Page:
Greg Sargent has some follow-up on what he calls the Associated Press's "deeply perverse" decision to reward John Solomon for his flawed and tendentious reporting on Sen. Harry Reid. As Greg notes, the AP apparently saw it as a positive that Solomon's reporting had ignited such a storm in the blogosphere.
The nature of the firestorm apparently didn't matter.
But I would say that it is more than that the reaction was critical. There were actually quite detailed critiques that pointed to numerous errors in Solomon's reporting and repeated instances of tendentious misconstrual or ommission of key facts. In short, it was bad and in several instances mendacious reporting.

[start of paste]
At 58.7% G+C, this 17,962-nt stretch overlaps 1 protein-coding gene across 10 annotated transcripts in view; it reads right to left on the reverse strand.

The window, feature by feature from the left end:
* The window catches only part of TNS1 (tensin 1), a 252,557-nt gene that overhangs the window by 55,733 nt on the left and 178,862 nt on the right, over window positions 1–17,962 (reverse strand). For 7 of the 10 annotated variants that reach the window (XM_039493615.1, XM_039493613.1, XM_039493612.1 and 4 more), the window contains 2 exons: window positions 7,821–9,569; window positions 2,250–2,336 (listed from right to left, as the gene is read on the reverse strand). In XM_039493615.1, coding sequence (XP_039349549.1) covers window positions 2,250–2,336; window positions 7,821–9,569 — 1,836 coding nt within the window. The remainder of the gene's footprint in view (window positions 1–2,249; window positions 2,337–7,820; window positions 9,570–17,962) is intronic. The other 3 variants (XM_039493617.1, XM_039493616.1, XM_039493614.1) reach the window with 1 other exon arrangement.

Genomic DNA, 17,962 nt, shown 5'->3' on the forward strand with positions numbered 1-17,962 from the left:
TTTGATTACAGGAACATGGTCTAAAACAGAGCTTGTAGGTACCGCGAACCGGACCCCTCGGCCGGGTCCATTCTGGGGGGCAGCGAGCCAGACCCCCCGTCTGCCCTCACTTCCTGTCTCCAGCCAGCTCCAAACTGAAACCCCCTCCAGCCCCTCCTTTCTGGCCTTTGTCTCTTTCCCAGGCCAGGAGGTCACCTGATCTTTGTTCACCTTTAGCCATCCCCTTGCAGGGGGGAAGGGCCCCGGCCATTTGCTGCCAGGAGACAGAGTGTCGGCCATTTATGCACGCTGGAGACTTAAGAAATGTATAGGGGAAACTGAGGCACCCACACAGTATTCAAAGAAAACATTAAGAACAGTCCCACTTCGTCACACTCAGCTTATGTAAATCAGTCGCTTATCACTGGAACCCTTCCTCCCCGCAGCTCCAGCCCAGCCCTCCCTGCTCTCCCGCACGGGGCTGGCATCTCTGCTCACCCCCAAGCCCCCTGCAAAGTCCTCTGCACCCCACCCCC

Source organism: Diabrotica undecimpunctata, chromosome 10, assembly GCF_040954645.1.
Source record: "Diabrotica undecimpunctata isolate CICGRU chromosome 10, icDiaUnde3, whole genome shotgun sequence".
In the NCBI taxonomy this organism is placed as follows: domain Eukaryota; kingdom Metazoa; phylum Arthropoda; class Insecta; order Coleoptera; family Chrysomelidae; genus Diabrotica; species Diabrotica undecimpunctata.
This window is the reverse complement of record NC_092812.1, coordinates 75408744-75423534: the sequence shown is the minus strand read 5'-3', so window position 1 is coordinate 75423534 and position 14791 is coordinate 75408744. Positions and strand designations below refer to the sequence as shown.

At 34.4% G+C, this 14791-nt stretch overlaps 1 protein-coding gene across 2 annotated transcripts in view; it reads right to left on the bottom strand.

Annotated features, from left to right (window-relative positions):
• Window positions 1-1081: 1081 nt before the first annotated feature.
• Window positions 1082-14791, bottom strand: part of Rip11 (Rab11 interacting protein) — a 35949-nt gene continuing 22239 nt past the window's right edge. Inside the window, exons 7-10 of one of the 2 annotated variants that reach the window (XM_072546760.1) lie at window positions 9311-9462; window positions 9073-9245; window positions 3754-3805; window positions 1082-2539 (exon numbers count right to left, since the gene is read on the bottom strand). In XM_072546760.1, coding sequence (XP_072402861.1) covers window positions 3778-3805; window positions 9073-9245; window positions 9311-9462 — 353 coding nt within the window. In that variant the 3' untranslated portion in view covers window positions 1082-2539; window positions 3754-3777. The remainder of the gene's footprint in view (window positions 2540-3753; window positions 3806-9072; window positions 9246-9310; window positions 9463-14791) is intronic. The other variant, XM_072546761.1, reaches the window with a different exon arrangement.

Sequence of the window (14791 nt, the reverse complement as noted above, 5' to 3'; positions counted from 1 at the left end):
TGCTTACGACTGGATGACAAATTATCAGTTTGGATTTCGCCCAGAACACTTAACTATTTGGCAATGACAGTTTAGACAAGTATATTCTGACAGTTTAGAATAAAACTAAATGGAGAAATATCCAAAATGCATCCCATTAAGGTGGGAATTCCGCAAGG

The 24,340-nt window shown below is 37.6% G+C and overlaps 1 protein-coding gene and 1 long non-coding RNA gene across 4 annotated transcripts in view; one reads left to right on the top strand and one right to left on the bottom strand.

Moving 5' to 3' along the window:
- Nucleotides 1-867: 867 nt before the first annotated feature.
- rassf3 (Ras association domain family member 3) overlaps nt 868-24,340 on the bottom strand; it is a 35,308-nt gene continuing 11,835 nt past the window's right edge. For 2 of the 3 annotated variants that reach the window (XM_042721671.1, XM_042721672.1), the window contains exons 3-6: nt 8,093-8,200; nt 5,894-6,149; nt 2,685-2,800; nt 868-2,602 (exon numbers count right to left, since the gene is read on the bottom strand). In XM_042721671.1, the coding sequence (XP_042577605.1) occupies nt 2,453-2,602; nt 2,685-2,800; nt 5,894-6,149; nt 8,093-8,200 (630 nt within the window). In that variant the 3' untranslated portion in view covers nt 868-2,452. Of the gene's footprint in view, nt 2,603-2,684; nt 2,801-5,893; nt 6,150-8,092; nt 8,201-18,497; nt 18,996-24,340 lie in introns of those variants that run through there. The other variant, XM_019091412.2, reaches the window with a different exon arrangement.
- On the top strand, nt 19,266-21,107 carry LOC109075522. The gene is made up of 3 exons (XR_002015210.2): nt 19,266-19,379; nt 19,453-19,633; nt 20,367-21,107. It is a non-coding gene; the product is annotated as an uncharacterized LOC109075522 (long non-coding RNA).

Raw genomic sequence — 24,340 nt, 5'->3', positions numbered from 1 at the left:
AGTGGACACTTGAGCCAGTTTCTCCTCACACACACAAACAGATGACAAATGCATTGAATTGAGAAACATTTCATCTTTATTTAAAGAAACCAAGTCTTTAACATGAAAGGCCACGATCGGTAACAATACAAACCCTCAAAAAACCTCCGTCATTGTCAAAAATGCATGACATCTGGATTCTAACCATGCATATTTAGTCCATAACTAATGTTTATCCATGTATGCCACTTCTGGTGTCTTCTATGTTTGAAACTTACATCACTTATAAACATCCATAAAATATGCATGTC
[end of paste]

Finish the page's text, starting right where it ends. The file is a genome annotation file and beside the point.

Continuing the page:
The AP ignored most of those criticisms and responded with at least two demonstrably false claims about TPMmuckraker.com's reporting on Solomon's series. Not judgment calls, straight-out false claims, which they've made no effort to retract or clarify. (There was a much lengthier exchange with TPMmuckraker and Media Matters. But I point out these falsehoods as an example of the caliber of the response.)
These criticisms aren't restricted to the blogosphere. They were shared by a number of mainstream media reporters I discussed this with. It was simply that these criticisms only found voice on the blogs because of reporters' deep reluctance to criticize colleagues.
There was nothing about this sorry episode that deserved praise or reward, even in an informal newsroom way. It's hard to see the AP in the same light again. But it does renew my sense of why we do what we do and reminds me of the essential corruption of much of the national political press. Washington's a funny place.